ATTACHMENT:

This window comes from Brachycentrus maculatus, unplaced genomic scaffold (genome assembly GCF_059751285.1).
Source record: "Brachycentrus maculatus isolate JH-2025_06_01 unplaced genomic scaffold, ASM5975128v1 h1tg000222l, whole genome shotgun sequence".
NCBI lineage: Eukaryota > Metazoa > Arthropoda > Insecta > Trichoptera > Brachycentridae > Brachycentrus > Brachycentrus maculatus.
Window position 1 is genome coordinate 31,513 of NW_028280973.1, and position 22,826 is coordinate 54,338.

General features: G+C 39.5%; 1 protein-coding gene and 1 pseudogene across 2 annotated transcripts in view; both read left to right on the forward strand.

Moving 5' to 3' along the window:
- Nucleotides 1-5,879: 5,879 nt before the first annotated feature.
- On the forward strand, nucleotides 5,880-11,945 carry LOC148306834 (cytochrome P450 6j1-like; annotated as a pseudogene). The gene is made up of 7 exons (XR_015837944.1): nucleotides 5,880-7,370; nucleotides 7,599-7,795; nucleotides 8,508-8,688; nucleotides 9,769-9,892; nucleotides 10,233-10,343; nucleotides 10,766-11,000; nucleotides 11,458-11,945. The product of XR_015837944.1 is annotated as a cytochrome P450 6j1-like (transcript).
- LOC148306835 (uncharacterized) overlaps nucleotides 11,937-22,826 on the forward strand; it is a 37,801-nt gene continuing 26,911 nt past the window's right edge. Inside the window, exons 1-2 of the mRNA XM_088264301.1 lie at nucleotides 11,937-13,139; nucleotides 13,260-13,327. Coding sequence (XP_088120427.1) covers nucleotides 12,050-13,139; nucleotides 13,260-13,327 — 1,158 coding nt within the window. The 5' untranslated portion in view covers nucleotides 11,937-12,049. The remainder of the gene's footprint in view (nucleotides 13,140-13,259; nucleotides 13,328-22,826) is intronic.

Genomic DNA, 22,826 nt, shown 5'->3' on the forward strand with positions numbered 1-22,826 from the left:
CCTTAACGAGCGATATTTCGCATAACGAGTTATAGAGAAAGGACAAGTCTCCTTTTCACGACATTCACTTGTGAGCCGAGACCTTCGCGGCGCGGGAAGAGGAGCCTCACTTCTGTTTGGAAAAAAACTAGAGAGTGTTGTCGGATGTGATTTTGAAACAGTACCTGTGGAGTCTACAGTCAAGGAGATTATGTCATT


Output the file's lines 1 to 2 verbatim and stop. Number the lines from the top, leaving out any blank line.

This window comes from Brachycentrus maculatus, unplaced genomic scaffold (genome assembly GCF_059751285.1).
Source record: "Brachycentrus maculatus isolate JH-2025_06_01 unplaced genomic scaffold, ASM5975128v1 h1tg000222l, whole genome shotgun sequence".